Location
    Nokesville, VA
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    35,505

    Default

    There is a big difference between "ready to go as an educational exercise" and "ready to be competitive".

    There are plenty of people who take a green horse to the show without even taking it in a class.

    As long as the horse isn't going to have a melt down with the activity at the show (and some OTTBs over react to the PA system), it is ready.

    If he is overall accepting of the activity of the barn, then take him to the show. Just be prepared for a range of responses.
    Janet

    chief feeder and mucker for Music, Spy, Belle and Tiara. Someone else is now feeding and mucking for Chief and Brain (both foxhunting now).



  7. #7
    Join Date
    Nov. 29, 2007
    Location
    IL
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    1,214

    Default

    Quote Originally Posted by loshad View Post
    Honestly, you won't know whether he's ready to go to the show until you're back home again and no one died. There is no telling whether your horse is ready, really, and the show you found sounds perfect. Chances are good that you will be more nervous that he will.

    My only word of advice for you is to try and get him in a group lesson situation once or twice so he is used to going along quietly with other horses in front of and passing him.
    GAH--that is my biggest fear.....I have visions of him getting loose and running around wreaking havoc.....of him tossing me in a ring of 20 horses....of not getting him on the trailer to go home......

    I groomed for a VERY long time as a kid/young adult but the only shows I participated in were on-site schooling and B shows. So I am not super-experienced as a show rider or even with trailering, schooling rings etc.

    The barn I'm in doesn't do group lessons....but we have ridden in company several times....I think the most was 5 horses at once in a small indoor. So far his biggest reaction is too slow down if another horse comes too close. I've also ridden him during other people's jumping lessons.....he is fine with everything except the jumps falling down.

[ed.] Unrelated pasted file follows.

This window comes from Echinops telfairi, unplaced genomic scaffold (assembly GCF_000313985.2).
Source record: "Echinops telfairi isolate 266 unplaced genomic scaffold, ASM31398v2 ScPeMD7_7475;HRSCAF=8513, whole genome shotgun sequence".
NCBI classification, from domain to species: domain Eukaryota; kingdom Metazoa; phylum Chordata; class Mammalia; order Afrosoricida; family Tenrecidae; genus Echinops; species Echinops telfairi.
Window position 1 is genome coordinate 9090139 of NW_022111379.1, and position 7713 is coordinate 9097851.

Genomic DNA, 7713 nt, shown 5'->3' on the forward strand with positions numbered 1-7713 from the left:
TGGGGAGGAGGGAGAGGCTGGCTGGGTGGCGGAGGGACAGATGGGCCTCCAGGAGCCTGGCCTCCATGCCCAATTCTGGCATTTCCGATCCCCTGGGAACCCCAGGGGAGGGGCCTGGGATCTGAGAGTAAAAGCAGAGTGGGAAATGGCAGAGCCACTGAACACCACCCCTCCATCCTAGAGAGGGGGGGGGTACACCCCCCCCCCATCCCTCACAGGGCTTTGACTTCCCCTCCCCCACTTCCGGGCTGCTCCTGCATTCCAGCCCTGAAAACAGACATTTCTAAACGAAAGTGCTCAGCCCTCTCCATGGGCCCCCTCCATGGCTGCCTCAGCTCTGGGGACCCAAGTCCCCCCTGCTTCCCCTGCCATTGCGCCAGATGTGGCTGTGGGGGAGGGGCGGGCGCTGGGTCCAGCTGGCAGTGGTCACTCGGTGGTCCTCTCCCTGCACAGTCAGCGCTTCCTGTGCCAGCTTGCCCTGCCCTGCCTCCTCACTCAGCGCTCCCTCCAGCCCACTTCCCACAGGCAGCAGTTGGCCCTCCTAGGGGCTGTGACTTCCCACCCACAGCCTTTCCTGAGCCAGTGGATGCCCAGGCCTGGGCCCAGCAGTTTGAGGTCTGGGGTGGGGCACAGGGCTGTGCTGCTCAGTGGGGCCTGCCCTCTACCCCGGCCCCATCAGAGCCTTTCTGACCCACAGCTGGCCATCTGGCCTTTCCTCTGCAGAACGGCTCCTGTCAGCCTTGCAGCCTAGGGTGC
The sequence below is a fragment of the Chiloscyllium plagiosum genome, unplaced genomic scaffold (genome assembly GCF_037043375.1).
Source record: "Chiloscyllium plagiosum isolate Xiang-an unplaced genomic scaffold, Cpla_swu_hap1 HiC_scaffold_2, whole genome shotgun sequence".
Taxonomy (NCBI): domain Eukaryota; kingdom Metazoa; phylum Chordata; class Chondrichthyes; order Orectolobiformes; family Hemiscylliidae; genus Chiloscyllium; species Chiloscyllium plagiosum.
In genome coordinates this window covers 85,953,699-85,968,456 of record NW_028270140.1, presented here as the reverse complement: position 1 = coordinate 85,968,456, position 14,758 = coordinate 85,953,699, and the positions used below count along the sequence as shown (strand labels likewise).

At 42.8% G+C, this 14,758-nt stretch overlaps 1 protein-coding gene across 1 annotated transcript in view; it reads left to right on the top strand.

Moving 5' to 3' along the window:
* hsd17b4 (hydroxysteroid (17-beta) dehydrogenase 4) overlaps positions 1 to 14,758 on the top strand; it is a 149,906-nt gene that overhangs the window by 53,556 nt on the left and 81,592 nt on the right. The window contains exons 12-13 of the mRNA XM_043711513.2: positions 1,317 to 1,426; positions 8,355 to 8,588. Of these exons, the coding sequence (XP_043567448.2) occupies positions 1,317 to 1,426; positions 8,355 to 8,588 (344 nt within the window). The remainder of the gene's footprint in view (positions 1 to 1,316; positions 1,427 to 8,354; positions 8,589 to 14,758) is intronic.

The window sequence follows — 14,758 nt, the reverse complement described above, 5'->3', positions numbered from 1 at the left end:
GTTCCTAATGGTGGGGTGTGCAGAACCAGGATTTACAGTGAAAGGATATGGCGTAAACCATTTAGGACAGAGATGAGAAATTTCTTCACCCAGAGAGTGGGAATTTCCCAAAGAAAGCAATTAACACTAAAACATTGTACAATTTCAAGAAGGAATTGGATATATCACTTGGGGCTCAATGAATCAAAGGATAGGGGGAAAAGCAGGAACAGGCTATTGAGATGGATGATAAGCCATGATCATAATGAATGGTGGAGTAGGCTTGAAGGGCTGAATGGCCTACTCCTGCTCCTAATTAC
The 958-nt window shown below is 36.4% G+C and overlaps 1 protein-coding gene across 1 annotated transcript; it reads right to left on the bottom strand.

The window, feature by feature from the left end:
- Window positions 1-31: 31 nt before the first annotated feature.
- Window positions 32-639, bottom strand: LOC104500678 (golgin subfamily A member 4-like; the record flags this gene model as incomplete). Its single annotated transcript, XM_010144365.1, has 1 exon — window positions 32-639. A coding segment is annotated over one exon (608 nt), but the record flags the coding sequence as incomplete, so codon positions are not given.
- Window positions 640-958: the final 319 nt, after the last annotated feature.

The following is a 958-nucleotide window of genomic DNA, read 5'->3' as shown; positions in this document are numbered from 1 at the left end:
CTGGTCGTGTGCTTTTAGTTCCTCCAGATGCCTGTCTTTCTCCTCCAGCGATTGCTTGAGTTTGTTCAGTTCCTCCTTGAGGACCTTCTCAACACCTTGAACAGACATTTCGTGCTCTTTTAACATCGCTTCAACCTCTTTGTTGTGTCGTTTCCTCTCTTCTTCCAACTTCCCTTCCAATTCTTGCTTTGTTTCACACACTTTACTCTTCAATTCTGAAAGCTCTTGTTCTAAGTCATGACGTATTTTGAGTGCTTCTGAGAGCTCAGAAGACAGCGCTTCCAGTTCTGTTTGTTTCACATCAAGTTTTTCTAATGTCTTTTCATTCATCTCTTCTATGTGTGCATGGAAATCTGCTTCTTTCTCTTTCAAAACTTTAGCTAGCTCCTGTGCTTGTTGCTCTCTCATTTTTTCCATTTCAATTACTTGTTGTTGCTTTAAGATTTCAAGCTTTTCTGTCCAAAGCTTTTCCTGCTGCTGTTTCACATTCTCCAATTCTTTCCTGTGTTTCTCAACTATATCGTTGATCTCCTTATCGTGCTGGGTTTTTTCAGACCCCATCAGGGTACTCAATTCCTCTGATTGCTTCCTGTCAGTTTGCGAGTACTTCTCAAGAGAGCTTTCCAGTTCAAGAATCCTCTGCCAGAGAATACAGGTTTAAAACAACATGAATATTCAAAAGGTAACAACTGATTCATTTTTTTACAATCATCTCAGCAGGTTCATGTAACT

SprinklerBandit--the whole show, including hauling, stall, fees etc. would probably cost me less than $100. The show is the weekend after we close on our new house so believe me, there's no major cash flow for showing at the moment!

    ETA: Janet--good point. First and foremost I am looking for an educational experience; going in an actual class is not the top priority. I suppose I could enter the 2 walk-trot classes and if he just can't hack it, well, it's only a $20 loss.



  8. #8
    Join Date
    Oct. 8, 2008
    Location
    Maryland
    Posts
    396

    Default

    I say go for it! Sometimes it is hard to tell what exactly they'll do. I think mine behaves best if I go alone and not with another horse from the barn.

    For what it is worth- I trailered a friend's OTTB to some lessons and he was DEAD quiet. Didn't mind horses going all over the ring around him. Fell asleep waiting for our turn to jump. That quiet.

    At the three events I've been to with him, he was a prancing machine for two of them and very pleasant for one. He drug me around the ring at the canter for the first one. I thought my arms might fall off after three classes in a row.

    Second event- jousting clinic. He was nice and quiet.

    Our third event was a crosscountry schooling show and he was a spaz to warm up (prancing sideways into other people), but he quieted down after going around the course and getting a little adrenaline out.



  9. #9
    Join Date
    May. 2, 2008
    Location
    Hampton, VA
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    1,080

    Default